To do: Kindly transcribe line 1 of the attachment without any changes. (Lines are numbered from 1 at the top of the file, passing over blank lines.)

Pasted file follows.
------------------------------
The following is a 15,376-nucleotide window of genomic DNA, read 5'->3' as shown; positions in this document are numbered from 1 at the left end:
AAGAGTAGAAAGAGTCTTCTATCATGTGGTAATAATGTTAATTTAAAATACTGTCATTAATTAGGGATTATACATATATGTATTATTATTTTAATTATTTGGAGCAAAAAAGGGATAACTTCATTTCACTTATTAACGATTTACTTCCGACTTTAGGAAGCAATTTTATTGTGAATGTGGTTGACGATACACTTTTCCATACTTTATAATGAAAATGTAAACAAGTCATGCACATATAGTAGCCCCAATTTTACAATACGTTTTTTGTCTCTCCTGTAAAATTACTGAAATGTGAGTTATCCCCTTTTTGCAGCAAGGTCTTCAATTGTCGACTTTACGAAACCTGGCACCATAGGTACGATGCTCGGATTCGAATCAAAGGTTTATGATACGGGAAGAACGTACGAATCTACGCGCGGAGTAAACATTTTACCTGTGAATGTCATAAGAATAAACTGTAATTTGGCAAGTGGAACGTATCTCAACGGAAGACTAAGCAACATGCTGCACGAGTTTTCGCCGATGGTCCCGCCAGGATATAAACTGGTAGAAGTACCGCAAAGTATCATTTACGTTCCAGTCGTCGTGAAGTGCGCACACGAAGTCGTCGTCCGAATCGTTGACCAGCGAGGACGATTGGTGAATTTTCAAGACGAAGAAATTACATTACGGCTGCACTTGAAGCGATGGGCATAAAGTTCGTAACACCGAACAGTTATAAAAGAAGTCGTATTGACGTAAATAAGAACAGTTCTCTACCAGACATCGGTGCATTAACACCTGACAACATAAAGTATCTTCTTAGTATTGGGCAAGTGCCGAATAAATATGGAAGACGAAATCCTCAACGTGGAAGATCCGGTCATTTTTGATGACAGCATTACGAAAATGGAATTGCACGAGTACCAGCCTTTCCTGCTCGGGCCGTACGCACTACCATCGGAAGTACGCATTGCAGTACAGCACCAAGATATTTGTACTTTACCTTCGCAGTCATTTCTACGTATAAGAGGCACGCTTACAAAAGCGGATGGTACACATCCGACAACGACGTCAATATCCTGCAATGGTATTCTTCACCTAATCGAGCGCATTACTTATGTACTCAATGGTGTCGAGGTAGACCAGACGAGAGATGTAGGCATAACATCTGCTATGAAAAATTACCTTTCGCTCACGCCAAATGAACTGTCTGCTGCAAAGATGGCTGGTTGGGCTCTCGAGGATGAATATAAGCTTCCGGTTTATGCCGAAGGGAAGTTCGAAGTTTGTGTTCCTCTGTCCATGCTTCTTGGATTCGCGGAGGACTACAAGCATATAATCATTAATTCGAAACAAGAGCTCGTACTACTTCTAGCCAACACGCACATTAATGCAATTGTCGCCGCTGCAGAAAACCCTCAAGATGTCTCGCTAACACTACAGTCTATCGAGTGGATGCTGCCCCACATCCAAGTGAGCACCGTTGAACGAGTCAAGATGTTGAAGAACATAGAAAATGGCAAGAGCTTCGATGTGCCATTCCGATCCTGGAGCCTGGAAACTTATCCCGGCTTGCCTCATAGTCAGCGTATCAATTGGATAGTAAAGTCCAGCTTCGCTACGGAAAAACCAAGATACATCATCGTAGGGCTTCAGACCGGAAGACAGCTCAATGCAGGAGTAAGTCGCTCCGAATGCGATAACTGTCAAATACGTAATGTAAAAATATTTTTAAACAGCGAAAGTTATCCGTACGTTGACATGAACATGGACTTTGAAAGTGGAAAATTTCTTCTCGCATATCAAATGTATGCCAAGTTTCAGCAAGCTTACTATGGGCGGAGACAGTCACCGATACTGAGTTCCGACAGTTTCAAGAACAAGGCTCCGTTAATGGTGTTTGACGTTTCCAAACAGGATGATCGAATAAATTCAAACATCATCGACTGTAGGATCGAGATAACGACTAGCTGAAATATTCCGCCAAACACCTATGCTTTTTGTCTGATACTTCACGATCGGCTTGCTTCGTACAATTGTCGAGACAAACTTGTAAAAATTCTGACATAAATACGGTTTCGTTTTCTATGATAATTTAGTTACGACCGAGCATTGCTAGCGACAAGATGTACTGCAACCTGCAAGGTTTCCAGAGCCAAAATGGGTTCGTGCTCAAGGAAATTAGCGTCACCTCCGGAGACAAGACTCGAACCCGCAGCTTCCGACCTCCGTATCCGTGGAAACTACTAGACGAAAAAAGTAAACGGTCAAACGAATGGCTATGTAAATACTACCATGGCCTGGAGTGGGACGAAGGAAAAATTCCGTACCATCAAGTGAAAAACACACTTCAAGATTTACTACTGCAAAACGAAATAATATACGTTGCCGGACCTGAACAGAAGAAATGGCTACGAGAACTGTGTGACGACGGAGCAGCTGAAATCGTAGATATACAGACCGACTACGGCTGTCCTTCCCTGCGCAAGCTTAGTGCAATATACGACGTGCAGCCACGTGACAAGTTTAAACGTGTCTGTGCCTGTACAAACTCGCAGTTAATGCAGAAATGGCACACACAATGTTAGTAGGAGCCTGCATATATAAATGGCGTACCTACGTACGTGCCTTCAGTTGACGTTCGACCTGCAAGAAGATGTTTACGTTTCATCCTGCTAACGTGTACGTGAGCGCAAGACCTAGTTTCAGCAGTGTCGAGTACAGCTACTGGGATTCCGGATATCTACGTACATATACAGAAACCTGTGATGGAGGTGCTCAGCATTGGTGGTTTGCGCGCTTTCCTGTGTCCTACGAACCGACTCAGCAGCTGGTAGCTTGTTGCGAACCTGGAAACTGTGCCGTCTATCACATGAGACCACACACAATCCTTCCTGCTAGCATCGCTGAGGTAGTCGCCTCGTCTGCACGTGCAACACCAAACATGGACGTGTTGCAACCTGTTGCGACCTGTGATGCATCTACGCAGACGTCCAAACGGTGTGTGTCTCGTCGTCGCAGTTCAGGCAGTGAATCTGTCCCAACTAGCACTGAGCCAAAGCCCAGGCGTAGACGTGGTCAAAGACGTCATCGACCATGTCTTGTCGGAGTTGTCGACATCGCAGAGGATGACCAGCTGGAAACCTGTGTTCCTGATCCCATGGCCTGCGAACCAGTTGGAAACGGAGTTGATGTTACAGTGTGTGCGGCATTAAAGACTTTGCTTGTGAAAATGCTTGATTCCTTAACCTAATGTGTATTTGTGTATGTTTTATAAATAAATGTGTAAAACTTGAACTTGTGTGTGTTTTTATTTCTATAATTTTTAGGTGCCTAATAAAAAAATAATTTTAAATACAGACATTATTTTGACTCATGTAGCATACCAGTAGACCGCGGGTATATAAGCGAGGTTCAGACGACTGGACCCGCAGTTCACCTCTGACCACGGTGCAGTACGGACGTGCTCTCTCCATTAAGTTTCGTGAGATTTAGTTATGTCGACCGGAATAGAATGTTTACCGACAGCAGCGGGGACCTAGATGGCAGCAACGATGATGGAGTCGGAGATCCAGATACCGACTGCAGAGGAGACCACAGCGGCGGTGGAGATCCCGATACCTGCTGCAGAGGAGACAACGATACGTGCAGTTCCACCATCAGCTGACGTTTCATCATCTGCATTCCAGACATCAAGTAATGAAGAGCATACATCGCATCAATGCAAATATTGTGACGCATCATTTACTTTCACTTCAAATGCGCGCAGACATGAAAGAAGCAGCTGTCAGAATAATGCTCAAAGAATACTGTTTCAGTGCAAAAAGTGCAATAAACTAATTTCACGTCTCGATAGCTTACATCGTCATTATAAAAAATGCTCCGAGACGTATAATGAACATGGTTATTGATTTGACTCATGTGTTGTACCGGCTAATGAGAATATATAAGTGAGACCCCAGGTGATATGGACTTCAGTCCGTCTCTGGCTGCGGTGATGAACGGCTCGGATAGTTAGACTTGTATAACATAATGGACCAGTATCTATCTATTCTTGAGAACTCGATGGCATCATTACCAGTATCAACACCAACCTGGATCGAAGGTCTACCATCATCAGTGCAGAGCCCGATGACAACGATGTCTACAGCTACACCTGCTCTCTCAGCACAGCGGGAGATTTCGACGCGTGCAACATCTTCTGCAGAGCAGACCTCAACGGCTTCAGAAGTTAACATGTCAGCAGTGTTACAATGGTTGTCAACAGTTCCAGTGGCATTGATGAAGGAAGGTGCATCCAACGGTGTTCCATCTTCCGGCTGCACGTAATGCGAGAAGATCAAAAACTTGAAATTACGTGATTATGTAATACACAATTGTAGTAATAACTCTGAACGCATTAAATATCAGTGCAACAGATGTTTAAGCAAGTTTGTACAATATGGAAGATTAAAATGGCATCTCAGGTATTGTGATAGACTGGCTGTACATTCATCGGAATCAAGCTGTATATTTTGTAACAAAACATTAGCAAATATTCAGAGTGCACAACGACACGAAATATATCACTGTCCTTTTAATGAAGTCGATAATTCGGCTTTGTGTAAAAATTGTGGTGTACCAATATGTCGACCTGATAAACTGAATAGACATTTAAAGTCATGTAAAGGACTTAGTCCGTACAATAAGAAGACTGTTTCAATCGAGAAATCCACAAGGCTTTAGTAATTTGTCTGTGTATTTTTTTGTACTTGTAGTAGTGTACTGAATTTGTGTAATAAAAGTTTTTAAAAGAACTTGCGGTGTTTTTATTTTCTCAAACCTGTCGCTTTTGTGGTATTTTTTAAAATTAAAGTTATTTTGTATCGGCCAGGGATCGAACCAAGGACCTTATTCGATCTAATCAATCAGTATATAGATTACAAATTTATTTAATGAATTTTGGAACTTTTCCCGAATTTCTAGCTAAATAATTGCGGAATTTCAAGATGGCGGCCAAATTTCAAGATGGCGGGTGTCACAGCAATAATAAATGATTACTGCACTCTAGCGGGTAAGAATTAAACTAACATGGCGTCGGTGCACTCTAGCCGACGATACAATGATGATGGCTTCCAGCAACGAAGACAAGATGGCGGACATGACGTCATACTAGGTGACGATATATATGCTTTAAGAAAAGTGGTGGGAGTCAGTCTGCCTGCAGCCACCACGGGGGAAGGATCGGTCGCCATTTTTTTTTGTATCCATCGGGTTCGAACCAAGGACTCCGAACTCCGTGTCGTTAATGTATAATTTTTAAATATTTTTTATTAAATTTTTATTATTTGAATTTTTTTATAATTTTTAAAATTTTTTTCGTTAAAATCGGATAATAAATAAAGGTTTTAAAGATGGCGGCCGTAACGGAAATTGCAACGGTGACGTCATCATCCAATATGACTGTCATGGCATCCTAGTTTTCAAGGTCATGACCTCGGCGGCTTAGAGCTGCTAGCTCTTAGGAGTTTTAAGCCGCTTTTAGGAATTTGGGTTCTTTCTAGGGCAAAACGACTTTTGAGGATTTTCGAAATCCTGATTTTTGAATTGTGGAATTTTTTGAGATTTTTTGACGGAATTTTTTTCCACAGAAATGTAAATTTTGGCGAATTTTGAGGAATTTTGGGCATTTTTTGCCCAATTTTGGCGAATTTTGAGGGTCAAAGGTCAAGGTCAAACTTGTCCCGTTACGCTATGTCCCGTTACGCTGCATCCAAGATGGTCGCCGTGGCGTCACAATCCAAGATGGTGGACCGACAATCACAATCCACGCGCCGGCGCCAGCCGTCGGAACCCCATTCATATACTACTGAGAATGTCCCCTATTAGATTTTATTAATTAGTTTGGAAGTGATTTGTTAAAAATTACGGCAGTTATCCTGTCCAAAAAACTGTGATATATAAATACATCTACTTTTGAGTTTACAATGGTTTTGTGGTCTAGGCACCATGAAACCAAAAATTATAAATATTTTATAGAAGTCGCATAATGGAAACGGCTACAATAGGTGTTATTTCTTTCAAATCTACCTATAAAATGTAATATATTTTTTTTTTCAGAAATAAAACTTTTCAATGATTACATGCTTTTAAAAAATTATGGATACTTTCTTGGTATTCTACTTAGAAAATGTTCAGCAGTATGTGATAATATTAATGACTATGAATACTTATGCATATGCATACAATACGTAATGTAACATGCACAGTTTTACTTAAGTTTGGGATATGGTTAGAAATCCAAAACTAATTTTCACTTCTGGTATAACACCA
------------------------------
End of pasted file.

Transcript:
The following is a 15,376-nucleotide window of genomic DNA, read 5'->3' as shown; positions in this document are numbered from 1 at the left end: